This is my second blog in the open content licensing for educators course ( #OCL4Ed ). I have enjoyed reading other peoples blog posts and the #OCL4Ed twitter feed. I am quite fond of the flexibility which this course offers.
The Open Textbook Tweet, a book provided on the course web site, is built for speed reading. The book is a collection of tweet answers in the form of 140 succinct framed statements which are categorized into designated and relevant sections. The book provides useful information about the future of education. The book is not only a great source of collaborative information but a tool which created awareness around the open content movement through crowd-sourcing.
I am devouring information from the web and am thrilled to see so many innovative web sites which are providing new ways to store learning resources. The internet allows sharing on a scale that we have never seen before.
Eben Moglen’s video presentation had me grinning from ear to ear and nodding my head. The section about the origin of the phrase “standing on the shoulders of giants” was superb. I find myself flicking between web searches and the course web site; this provides in-depth information on topics which interest and entertain me. I am actually surprised at the number of open educational resource repositories, most of which can be found on the WikiEducator site.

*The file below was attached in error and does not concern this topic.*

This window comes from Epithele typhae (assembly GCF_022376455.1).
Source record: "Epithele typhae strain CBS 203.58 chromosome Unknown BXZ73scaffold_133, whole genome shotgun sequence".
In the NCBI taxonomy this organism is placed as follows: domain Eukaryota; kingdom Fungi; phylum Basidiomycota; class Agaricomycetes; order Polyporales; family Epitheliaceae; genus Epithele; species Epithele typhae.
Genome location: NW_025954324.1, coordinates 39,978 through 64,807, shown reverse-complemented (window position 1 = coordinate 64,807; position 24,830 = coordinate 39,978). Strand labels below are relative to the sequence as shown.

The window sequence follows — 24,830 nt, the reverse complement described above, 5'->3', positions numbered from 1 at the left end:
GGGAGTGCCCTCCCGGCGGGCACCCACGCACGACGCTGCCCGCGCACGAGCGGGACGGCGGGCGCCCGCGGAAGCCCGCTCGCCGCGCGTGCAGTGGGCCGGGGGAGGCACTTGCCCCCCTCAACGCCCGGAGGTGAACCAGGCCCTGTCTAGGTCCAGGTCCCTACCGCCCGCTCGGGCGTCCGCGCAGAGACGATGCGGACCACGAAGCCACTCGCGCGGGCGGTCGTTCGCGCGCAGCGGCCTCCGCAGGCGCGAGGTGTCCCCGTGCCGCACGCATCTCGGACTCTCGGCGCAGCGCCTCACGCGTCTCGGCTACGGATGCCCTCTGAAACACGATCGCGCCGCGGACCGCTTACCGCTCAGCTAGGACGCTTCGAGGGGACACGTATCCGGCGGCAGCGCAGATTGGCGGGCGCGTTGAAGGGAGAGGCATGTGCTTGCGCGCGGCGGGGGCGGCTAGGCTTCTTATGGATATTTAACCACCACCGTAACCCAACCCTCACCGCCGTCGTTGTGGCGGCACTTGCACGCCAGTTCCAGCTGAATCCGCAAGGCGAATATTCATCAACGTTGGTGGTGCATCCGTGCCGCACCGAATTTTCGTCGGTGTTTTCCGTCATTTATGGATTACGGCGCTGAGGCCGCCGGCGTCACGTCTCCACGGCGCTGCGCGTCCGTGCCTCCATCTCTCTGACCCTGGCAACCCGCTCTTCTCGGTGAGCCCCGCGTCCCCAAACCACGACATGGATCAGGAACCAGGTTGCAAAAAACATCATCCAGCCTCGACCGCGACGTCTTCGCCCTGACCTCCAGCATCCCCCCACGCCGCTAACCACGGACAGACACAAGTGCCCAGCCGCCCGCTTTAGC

I found the discussions about distributors and the producers fascinating. We succeed in distributing our own work using emerging technologies in the 21st century; this changes everything. The creator or producer can now create, organize and disseminate their work single handedly if they wish. Creators are able to freely license their work and then disseminate this work for free in a highly scalable and efficient fashion. I posted a tweet this week which read “An open educational resource is free to access, reuse, revise, remix and redistribute, the digital world is scalable” this must be an unnerving statement for traditional publishers to read.
Something which I would like to spend more time investigating is the use of CC BY-SA and CC BY-NC. I am interested in playing out some scenarios where CC BY-SA and CC BY-NC are mixed as content matures.